I am sometimes afraid that I haven’t set enough goals, or other times I don’t even have any, and I feel like a failure. Maybe I need to be watered more or tended to or held longer.  Maybe I’m not even ready to come out of my shell. The light feels soothing on my body but the dark weather is much more conducive to my writing.  I worry about running out of ideas to write about. I worry that I will let myself down. I worry that I am not a writer like other writers I cherish and ponder about. But then I remember that I am like the scrub oak trees outside my window: a little hesitant to come out, and have a bitch of a time letting go at the end. Once I’ve bloomed I’m out in full regalia, completely present, here. I’m slower than I thought I would be in rising up. It feels pretty good under the covers and I’m really enjoying hot coffee and I’m not ready to switch to iced. I question why I’m even setting deadlines for myself. Who am I to decide when my blossoming will happen, as if I could choose a day to be born? After all, it’s not up to me. The life force of nature and the cosmos, the rhythms of our DNA, and love will swell up to provide everything I need to unbind myself. It’s comforting knowing that eventually I will blossom again regardless of the day or the weather or the circumstance, just like the wondrous trees outside my windows.

 begin again spring equinox

I’m feeling a little sluggish after an adventurous spring break spent in Mexico. Why do vacations sometimes not feel like vacation at all? When I’m feeling a need to get spring back into my step, I make batches (and batches) of Kimberly Snyder’s Glowing Green Smoothie. Kimberly is an Instagram star and a N.Y. Times best- selling author for her book Radical Beauty (co-written with Deepak Chopra). Upon rising I drink a mug of hot water and lemon followed by 16 oz. of the smoothie. This recipe is filled with fiber and contains over 3 cups of green leafy veggies in every cup. That’s more veggies in one drink than most people consume in a week. It’s live plant nutrition that your body will recognize as energy and life force. I find this smoothie to be revitalizing like Spring, and that’s why I’m sharing it with you. One batch will give you 3-4 additional servings that can be refrigerated for up to 3 days. I recommend placing the extras in mason jars and shaking them up before drinking.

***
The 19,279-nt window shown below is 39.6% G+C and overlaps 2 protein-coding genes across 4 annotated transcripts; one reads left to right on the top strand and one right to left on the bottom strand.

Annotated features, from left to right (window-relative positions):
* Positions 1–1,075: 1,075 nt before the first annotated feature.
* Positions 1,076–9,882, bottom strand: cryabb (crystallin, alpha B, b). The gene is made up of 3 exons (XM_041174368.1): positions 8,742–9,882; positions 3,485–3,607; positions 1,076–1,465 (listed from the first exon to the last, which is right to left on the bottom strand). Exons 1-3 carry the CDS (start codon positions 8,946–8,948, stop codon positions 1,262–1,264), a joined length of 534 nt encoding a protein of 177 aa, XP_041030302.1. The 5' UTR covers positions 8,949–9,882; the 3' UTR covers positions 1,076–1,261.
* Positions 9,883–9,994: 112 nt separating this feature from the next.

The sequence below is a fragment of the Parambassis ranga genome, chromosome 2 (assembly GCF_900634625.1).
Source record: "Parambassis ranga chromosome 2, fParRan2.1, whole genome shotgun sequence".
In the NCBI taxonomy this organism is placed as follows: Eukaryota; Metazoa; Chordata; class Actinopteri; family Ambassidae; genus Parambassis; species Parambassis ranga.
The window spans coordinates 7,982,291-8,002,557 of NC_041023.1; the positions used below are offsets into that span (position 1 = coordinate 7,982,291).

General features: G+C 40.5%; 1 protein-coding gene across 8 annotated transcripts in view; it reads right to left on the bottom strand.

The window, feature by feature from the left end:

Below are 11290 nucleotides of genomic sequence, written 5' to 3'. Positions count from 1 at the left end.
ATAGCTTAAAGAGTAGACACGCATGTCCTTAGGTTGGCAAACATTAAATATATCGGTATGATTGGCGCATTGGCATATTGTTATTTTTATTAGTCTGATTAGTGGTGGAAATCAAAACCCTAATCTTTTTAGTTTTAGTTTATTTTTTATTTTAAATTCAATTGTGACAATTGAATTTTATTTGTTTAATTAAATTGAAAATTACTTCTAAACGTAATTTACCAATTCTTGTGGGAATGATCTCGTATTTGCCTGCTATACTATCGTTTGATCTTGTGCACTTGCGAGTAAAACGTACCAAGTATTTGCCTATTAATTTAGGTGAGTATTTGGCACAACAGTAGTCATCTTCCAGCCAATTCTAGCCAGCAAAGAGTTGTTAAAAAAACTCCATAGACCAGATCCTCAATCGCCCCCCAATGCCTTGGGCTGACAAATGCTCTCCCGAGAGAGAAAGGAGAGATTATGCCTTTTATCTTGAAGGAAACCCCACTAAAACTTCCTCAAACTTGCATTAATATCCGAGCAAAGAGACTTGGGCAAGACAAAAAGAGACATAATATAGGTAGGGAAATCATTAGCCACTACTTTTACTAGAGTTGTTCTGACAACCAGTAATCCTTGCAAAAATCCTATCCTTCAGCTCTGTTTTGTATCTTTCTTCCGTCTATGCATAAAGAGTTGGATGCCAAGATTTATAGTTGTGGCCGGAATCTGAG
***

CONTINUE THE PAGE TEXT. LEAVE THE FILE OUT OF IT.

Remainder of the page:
Kimberly Snyder’s Glowing Green Smoothie


  • 7 cups chopped spinach (about a medium bunch)
  • 6 cups chopped romaine lettuce (about 1 small head)
  • 2 cups cold filtered water
  • 1½ cups chopped celery
  • 1 medium apple, cored and coarsely chopped
  • 1 medium pear, cored and coarsely chopped
  • 1 medium banana, peeled and cut in thirds
  • Juice of one whole lemon
  • 1⁄2 cup minced fresh cilantro (optional – stems are okay)
  • 1⁄2 cup minced fresh parsley (optional – stems are okay)

begin again spring equinox smoothiespring equinox smoothie


  1. Combine the spinach, romaine and water in a blender and begin processing on low. Gradually move to higher speeds and blend until smooth.
  2. Next, add the celery, apple, and pear, and the cilantro and parsley (if using). Lastly, add the banana, lemon juice and ice (if using), and blend until smooth. Serve at once or refrigerate, covered, for up to 2½- 3 days.